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Re: The birds vs. the pterosaurs
> >It reminds me of a scene from Walking With Dinosaurs, when a plesiosaur
> >was it a mosasaur--I don't remember) reached up and captured a theropod.
> >Thus, this aquatic animal was clearly at the top of the terrestrial food
> >chain. Actually, I didn't like that hypothesis at all.
Neither did I. The theropod was *Allosaurus*, and the plesiosaur was
supposed to be *Liopleurodon*, which was ONLY 12 or so and not 25 m long as
> I think it was some type of mosasaur, and it`s attack, (if it could have
> happened at all), was an unusual event. Hardly what would qualify placing
> at the top of a terrestrial food chain.It seems that the large pterosaurs
> question were specifically adapted for skimming the surface, and catching
> fish on a regular basis, thus qualifying their placement as top predators
> this particular food chain. PS,...I don`t believe a food chain has to be
> constrained to specific physical boundaries, ie...aquatic vs terestrial or
True. BTW, I'd call azhdarchids aerial, not terrestrial, as they seem to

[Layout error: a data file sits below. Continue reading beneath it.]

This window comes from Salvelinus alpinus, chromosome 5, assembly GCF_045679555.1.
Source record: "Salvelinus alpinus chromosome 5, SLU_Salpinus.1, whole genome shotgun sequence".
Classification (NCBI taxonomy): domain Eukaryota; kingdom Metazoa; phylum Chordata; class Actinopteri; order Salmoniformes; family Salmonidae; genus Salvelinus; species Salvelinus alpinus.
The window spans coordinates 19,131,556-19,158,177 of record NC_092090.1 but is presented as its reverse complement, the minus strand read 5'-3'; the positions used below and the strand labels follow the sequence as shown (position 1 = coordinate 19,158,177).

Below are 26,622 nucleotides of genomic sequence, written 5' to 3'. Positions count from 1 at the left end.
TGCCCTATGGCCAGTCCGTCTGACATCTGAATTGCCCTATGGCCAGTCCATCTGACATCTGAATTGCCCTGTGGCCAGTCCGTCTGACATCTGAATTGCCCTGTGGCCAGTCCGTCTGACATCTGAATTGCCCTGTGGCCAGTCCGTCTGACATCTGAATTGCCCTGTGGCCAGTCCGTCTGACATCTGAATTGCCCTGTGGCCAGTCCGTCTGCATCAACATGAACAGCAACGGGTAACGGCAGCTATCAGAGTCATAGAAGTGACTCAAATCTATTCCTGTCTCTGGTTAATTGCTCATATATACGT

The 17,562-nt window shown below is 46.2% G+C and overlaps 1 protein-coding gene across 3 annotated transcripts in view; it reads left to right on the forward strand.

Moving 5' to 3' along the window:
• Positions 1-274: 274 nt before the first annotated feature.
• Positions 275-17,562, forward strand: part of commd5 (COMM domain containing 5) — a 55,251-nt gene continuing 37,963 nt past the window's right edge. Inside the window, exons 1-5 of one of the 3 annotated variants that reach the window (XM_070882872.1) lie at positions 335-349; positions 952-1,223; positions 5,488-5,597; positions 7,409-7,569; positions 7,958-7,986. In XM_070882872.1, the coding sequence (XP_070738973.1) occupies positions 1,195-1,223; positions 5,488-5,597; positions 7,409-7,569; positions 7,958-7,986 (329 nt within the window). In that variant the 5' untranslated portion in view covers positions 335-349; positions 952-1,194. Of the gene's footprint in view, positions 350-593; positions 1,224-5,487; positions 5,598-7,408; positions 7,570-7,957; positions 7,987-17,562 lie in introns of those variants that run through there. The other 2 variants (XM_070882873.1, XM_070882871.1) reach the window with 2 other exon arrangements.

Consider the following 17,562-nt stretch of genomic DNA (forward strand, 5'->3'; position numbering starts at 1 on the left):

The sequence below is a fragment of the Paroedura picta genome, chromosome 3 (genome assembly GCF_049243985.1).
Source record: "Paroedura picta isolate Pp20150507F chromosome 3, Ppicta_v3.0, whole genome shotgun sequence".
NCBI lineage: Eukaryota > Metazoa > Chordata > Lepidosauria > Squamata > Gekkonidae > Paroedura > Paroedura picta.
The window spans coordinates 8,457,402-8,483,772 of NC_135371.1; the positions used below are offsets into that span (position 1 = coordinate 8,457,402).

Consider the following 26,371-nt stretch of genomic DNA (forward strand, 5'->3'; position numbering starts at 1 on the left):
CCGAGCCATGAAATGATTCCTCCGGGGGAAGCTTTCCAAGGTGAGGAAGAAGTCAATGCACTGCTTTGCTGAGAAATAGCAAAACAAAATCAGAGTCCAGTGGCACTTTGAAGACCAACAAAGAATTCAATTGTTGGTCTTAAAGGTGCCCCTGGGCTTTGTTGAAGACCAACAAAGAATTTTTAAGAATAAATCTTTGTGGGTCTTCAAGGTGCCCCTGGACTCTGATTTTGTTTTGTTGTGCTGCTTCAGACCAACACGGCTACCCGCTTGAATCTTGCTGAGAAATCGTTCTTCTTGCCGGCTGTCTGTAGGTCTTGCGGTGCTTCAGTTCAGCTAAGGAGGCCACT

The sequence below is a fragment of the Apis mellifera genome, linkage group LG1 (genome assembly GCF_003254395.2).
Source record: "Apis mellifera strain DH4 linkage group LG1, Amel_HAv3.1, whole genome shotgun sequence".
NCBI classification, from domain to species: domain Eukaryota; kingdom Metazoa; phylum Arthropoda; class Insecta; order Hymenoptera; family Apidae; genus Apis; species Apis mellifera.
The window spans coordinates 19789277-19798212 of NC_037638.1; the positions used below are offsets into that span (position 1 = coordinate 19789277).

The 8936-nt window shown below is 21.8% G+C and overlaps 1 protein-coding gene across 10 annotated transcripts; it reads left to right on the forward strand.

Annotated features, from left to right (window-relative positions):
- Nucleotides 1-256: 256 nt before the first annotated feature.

have spent most of their lives hanging in the air above oceans, like
> >Back to pterosaurs. I figured the pterosaurs that survived to the end of
> >the Cretaceous, which were flying eaters of fish and therefore dependent
> >sight for finding food, simply couldn't see anything to catch in an
> >environment where the brightest light intensity was only a fraction of
> >of the full moon.
> Could have been. I was even going to mention this, but again, I think the
> root cause of the KT extinction was the short term (couple of months)
> depletion of the photosynthetic base of the food chain. That alone would
> account for the extinction of some forms, and the survival of others. This
> is seen as > the main cause < of the extinctions in the oceans, so why
> should terrestrial extinctions at the K-T boundary have some other
The impact was so catastrophic that it is quite useless to look for the
exact cause of the extinction of any group (and the fossil record will
hardly tell months apart).